Htoo is a 12-year-old girl who lives with her parents, two older sisters, an older brother and a younger brother in a refugee camp on the Thai-Burma border. Htoo’s father works as a construction worker while Htoo's mother is a homemaker and looks after Htoo's younger brother who is too young to go to school. Htoo and her older siblings study in the camp. Every month, the family receives oil, rice and charcoal rations, but they shared that the rations are unfortunately not enough to cover their daily needs. They also receive free basic health care and education in the refugee camp. In her free time, Htoo likes to play with her friends and help her mother clean. Htoo was born with a small mass in a sensitive area. At the time, Htoo's mother was told not to worry about the mass. However, beginning in 2016, Htoo noticed the mass increasing in size and she could no longer pass urine comfortably. A medic at the camp's hospital examined the mass and determined that it is benign and recommends it is surgically treated for Htoo's comfort and peace of mind. Htoo is receiving treatment through our medical partner, Burma Children Medical Fund (BCMF) and she is scheduled to undergo mass removal surgery on June 6th. Now, their family is requesting $1,500 to cover the total cost of her procedure and care. Htoo shared, “in the future, I want to finish my schooling and become a teacher in the camp. I want to teach Karen [language].”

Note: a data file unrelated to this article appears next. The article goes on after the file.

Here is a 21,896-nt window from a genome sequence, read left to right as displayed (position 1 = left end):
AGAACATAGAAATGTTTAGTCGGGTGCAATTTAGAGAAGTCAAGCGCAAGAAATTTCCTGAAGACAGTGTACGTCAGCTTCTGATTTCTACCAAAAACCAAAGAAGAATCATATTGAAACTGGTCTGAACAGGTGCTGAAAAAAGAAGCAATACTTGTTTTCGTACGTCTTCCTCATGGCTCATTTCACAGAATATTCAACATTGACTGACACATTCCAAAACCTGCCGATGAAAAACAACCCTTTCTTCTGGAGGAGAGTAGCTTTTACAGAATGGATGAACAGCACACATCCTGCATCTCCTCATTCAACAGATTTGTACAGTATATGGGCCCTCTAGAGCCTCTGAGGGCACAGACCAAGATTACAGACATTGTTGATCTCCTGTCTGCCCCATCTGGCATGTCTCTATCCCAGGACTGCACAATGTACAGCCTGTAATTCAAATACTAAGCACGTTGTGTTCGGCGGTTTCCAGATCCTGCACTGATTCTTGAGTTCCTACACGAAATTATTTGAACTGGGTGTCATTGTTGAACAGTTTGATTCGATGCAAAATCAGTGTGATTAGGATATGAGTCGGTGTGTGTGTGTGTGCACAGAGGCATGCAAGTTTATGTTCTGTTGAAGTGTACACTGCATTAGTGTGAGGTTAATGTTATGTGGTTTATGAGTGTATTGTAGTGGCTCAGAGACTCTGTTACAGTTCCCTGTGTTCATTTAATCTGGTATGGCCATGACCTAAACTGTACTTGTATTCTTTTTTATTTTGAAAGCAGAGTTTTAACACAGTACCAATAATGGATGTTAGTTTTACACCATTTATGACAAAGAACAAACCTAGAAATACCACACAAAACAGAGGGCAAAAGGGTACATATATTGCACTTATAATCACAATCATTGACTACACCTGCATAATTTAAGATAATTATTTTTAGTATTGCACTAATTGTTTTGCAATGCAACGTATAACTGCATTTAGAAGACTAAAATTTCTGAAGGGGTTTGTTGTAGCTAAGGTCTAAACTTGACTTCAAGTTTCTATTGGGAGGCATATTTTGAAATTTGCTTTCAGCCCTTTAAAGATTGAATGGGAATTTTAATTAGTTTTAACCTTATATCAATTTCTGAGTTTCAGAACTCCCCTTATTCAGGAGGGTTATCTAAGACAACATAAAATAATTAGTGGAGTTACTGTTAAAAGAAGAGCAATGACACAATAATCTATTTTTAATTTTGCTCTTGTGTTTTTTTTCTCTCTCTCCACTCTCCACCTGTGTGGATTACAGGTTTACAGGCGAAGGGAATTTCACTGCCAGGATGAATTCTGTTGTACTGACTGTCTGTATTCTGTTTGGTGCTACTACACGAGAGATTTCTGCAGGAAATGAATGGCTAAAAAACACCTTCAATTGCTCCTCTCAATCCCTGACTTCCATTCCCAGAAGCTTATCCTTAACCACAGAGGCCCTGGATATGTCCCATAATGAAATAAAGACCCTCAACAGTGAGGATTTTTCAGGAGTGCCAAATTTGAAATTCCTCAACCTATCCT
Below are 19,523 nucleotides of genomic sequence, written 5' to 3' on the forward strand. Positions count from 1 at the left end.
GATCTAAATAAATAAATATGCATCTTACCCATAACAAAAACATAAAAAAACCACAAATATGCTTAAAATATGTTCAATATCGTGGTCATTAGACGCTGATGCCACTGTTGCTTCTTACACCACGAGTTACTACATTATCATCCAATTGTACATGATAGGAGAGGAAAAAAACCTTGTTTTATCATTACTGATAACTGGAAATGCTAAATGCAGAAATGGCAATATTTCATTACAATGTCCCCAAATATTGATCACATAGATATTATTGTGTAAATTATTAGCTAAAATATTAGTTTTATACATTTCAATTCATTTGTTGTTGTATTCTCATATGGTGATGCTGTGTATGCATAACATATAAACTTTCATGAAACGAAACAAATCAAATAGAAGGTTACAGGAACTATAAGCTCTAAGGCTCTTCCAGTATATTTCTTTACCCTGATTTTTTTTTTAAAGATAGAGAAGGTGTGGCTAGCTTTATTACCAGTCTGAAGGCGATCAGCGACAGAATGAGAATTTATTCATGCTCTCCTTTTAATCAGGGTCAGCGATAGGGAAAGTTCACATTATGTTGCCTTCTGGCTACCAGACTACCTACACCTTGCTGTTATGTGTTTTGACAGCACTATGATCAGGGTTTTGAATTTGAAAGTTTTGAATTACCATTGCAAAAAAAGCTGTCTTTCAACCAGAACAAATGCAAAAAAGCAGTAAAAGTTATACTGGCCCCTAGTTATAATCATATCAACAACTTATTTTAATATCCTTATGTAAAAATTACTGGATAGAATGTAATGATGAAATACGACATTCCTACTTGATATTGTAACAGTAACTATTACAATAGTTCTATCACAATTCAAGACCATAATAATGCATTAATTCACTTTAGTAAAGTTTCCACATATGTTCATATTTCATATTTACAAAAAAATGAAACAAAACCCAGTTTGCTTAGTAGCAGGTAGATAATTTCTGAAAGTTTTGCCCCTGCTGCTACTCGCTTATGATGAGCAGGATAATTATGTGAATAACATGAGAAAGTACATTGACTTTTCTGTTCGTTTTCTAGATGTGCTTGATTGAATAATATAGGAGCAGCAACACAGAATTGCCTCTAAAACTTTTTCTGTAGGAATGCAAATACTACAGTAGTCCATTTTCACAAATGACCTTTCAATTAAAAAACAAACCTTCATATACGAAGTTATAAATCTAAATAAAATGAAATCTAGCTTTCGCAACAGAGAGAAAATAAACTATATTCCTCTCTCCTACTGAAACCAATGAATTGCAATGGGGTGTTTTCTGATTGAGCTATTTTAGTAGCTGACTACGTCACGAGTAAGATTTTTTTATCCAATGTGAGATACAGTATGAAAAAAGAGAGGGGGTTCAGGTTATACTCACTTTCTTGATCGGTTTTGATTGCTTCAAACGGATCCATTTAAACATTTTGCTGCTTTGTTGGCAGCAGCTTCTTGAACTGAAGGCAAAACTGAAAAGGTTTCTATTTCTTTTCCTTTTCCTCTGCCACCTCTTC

Kishimwi is a playful and friendly young boy who is currently having a hard time walking. Kishimwi has a younger sibling, and his parents are small-scale maize and vegetable farmers who grow food for their family. His father also works as a hawker selling Maasai beads, belts and sandals in order to make extra income. Kishimwi was diagnosed with genu valgus, causing his legs to bend inward to form knock knees. This condition is typically caused by an excessive accumulation of fluoride in the bones, which often stems from contaminated drinking water. Kishimwi's parents noticed a slight bent in his leg when he was three years old, but became alarmed when the problem worsened over the past year to the point where walking became difficult. Kishimwi experiences pain when participating in daily activities, so his parents decided to seek treatment for him at a local hospital in their village. The family was advised to give Kishimwi foods containing high calcium and calcium supplements to strengthen his bones and prevent his legs from bending further. However, the effects were negligible and Kishimwi's legs became more bent. Fortunately, an older patient's parent told the family about Watsi's medical partner's care center, Arusha Lutheran Medical Centre (ALMC), and the family traveled to the hospital hoping for treatment. Our medical partner, African Mission Healthcare, is requesting $880 to fund corrective surgery for Kishimwi. The procedure will take place on June 29th. Treatment will hopefully restore Kishimwi's mobility, allow him to participate in a variety of activities, and greatly decrease his risk of future complications. Kishimwi’s father hopes his son's pain will be alleviated after this care, "We have used medication and foods containing high calcium but none has helped. Please help treat my son because as you can see his legs are badly affected."